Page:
"The familiar but inconspicuous work-study programs on campuses could be fine-tuned to improve retention, helping students who need income while providing them with sought-after career-readiness skills and training opportunities, according to a new report," Education Dive reports.
"The report touches on ways the work-study program can help tackle two nagging issues in higher education: career readiness and retention. Students who see value in these jobs and make connections through them to the campus, peers and professionals may have a better experience in college and be more likely to stay enrolled, it notes.
It also suggests career-readiness be a goal, something work-study programs can help with by emulating the real-life hiring process — such as requiring a resume and an interview, offering an orientation to the position and conducting an exit interview. Those steps can also help the institution gather data on the student work experience.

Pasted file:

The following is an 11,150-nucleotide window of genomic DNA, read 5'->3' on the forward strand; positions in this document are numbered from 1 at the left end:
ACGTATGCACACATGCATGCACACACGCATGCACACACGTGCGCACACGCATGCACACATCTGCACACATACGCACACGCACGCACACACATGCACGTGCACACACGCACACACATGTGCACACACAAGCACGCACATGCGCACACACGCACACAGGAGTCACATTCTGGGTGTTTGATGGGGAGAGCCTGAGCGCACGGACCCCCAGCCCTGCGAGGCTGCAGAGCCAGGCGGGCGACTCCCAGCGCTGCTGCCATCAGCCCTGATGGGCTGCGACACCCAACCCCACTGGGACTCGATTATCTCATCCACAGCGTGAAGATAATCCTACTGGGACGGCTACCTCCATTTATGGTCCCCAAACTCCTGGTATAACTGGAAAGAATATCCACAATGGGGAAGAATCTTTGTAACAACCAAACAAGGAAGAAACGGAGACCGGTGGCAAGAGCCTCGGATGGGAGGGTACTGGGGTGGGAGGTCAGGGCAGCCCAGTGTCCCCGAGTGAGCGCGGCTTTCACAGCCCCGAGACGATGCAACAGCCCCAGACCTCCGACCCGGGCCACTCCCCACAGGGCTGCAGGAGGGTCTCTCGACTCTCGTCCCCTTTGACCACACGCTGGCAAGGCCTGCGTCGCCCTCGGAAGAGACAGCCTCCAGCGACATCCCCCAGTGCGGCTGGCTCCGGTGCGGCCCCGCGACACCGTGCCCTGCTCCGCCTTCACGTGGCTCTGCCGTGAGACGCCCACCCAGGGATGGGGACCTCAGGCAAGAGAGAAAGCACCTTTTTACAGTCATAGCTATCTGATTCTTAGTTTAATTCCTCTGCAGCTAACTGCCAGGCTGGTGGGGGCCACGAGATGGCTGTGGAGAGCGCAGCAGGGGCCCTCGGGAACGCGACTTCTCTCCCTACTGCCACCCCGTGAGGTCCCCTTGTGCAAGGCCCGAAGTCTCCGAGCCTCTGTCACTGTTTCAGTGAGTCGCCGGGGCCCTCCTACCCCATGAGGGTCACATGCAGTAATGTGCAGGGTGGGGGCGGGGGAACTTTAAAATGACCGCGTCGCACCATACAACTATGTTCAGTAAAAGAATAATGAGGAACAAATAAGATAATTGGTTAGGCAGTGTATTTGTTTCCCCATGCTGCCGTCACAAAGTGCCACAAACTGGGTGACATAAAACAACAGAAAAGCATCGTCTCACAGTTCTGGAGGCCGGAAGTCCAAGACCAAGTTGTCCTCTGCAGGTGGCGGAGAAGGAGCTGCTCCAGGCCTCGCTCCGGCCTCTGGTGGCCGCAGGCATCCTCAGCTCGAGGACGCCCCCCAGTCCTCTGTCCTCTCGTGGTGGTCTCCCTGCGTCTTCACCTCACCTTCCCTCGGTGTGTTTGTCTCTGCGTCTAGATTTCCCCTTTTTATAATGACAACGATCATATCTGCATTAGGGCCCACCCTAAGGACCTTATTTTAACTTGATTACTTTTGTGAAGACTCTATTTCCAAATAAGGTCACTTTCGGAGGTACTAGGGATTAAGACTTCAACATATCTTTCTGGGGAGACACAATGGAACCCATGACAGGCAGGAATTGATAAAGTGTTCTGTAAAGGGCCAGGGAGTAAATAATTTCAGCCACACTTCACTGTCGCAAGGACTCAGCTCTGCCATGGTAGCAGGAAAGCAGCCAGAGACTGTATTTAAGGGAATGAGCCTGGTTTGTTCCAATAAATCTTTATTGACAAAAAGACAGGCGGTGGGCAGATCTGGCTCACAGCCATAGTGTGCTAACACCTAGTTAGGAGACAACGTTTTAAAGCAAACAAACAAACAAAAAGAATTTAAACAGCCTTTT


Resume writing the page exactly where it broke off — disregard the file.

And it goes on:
In a 2017 report, nonpartisan think tank New America made a set of recommendations for improving the federal work-study program. Among them, it suggests structuring jobs around career and educational goals rather than menial tasks, as well as increasing work-study funding to community colleges and more equitably distributing the money nationwide. A 2016 report from the National Association of Student Financial Aid Administrators (NASFAA) made similar recommendations."
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Publication Date: 3/12/2019